Many consider 38-year old Orban to be his country's main liability. His fiery speeches, provocative statements, and controversial policies often pit Hungary against other European countries, near and far. But this is hypocrisy. Orban's policies are typical of the countries of Central and Eastern Europe and many have emulated them.

Even his "Status Law" which grants employment, education, and social welfare benefits to minority Hungarians elsewhere - has equivalents in Germany, Russia, and Slovakia, among others. It is little known that Romanians enjoy much the same economic benefits in Hungary as their Hungarian compatriots.

As opposed to other countries in transition, Hungary did not have a single bad year since 1994. Orban's reign (from 1998) has been characterized by rapid growth (5 percent p.a.), low inflation (7 percent), and even lower unemployment (6 percent nationwide and less than 3 percent in the Budapest area). The minimum wage has doubled and real wages are up 17 percent, in line with sustained increases in labour productivity.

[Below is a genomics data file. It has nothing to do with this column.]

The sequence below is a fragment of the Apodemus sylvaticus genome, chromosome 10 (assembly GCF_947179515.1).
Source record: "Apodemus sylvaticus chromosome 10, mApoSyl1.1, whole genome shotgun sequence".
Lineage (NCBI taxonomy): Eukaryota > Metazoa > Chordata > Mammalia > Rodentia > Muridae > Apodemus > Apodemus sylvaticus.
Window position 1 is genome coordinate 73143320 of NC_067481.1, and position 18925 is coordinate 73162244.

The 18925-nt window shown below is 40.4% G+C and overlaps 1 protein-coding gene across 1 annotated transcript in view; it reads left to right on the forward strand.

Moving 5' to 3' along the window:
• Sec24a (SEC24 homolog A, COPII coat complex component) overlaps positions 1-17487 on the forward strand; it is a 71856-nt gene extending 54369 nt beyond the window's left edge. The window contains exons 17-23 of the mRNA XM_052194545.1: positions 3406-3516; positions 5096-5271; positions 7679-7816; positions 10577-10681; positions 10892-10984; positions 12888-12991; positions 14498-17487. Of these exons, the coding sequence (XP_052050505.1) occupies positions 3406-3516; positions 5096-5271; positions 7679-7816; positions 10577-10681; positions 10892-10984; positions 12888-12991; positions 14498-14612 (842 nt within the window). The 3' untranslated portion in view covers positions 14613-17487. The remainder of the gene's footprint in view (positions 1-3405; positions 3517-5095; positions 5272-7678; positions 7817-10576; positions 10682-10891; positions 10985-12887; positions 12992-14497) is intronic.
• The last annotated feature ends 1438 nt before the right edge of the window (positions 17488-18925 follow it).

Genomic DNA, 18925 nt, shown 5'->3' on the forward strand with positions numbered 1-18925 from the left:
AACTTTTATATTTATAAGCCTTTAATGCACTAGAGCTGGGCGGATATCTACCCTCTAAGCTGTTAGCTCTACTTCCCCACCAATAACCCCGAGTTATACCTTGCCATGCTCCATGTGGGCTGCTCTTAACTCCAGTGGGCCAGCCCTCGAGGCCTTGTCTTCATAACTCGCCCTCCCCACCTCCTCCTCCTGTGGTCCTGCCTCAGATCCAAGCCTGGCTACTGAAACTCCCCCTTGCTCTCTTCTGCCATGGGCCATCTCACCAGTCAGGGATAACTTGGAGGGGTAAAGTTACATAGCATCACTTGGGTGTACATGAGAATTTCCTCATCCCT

Taxes were cut and much deeper cuts are planned after the April 2002 elections. Employer participation in social security contributions was reduced from 33 percent to 29 percent in January.

Net external debt is half its level seven years ago - though gross external debt, at 60 percent of GDP, is high. External debt growth is currently driven by the private sector (mainly by multinationals).